In Colombia, mining engineer Rian Mitchell discovers Carrero, the lost emerald mine of the Conquistadors, but has to contend with notorious local bandit El Moro's gang and with coffee planter Catherine Knowland's love.
Princess Beatrice's days of enjoying the regal life are numbered unless her only daughter, Princess Alexandra, makes a good impression on a distant cousin when he pays a surprise visit to ... See full summary »
Set during the Korean War, a Navy fighter pilot must come to terms with with his own ambivalence towards the war and the fear of having to bomb a set of highly defended bridges. The ending of this grim war drama is all tension.
A young man, morally destroyed by his parents not loving him and by the fear of being not capable to make his girlfriend happy, rises on the ledge of a building with the intention of committing suicide. A policeman makes every effort to argue him out of that.Written by
Tiziana Totaro <firstname.lastname@example.org>
A number of character actors in this film who had been associated with or accused of associating with left-wing political groups or causes, or even communist groups or causes, such as Howard Da Silva, Martin Gabel, Jeff Corey, Leif Erickson and John Randolph, were soon to be called before the House Un-American Activities Committee to testify about supposed "Communist infiltration of Hollywood", or were listed in the anti-communist publication Red Channels, which was used to blacklist "suspect" actors, writers and producers. Most were blacklisted and did not appear again in films for many years; one (Erickson, who had been married to Frances Farmer) named names and was cleared. See more »
Stock rear projection footage of normally-moving motor traffic while Cosick is on ledge is not consistent with huge traffic jam shown in area surrounding hotel where he is threatening suicide leap. See more »
If I were in emotional distress, I would want someone like Paul Douglas to try to help me out. He was one of the best actors in Hollywood during his too-shirt career. Here he is superb as a compassionate traffic cop.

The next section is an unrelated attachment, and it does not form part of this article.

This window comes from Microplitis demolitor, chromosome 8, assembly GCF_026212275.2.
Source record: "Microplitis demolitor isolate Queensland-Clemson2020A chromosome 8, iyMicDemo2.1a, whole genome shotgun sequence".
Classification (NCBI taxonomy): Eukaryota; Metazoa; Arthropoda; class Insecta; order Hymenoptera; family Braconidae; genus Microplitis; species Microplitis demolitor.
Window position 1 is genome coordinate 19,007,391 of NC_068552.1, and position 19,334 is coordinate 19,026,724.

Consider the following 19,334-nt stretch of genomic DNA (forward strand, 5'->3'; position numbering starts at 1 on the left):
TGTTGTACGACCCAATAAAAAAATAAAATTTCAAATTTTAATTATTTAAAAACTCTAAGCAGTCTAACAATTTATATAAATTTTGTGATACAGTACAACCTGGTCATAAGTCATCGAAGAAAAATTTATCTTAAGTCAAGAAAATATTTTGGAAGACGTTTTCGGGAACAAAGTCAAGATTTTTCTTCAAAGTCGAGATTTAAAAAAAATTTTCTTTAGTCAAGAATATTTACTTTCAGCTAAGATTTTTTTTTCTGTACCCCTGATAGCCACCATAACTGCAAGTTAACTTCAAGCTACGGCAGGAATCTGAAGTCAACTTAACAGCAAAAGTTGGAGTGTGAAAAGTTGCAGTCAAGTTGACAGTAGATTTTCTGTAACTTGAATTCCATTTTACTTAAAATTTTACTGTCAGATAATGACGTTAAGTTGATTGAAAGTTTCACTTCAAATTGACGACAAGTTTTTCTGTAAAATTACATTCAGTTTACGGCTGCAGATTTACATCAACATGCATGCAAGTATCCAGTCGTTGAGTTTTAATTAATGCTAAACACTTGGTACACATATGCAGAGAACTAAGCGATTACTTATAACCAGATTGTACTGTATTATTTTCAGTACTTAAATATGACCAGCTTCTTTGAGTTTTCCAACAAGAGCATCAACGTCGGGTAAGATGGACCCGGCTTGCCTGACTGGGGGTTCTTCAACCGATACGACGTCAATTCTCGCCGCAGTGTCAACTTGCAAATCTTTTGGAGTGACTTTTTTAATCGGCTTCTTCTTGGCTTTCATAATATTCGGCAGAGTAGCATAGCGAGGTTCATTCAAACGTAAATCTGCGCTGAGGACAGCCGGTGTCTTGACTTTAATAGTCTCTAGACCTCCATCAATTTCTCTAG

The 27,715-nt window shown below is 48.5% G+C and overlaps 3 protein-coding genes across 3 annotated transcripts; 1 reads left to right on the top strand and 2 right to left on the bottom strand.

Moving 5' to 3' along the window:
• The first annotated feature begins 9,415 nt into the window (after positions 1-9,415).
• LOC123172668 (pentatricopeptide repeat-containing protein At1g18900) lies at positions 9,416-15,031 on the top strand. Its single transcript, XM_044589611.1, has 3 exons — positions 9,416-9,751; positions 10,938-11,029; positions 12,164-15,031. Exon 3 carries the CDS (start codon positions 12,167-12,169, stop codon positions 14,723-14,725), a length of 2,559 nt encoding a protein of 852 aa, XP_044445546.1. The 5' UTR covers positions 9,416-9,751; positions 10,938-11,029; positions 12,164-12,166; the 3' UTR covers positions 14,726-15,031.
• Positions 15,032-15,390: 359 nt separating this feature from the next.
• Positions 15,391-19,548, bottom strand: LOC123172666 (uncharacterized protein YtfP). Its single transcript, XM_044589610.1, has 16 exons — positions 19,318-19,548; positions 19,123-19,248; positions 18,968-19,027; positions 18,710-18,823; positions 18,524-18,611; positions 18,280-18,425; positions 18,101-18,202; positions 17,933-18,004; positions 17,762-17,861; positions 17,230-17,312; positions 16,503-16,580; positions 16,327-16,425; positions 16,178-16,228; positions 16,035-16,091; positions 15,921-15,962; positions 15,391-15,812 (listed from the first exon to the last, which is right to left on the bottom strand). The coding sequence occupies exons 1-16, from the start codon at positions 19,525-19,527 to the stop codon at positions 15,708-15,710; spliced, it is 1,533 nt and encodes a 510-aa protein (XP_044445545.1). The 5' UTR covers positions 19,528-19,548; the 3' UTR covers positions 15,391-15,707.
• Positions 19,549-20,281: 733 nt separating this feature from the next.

Richard Basehart plays a man threatening to jump from the ledge on a high floor of a hotel. Basehart was another of the best actors of the late 1940 and the fifties. He pulls off an almost totally stationary role very well. This is particularly intriguing given his vibrant, physical performance in "La Strada" a few years after this.
I had never heard of "Fourteen Hours" till it appeared at my neighborhood video store yesterday. Now, it is one of my top noirs. And that is saying a great deal.
Agnes Moorehead, another superb performer of the period, plays Basehart's mother. She engages in the same sorts of hysterics that are so memorable in "Citizen Kane" and particularly in "The Magnificent Ambersons." It's a very fine performance. What a shame that to the degree that she is known at all today, she is primarily known for her (admittedly mildly amusing role in the "Bewitched" series! Robert Keith is just the kind of father (in this role) who might have a confused, possibility suicidal son. Here he plays a mousy businessman. Two decades later, he was to be memorable in a totally different kind of role, in Don Siegel's "The Lineup"! Debra Paget is very appealing in a very small role that gets her fourth billing. Jeffrey Hunter is likable as the man in the crowd outside the hotel who falls for her.
This was Grace Kelly's first film role. She looks gorgeous and seems very poised. Her store, that of an onlooker on her way to divorcing her husband, is extraneous. Yes, it sets up a different kind of relationship to others and to the world from what the Basehart character has. But it is far from integral.
Barbara Bel Geddes is very likable as the girl who loves Basehart. She has a small but very significant role.
The movie is very sad. In a way, it is as if Tennessee Williams had written a very fine script for a thriller. We like many of the characters and are put off by others. But we're deeply moved by what goes on.
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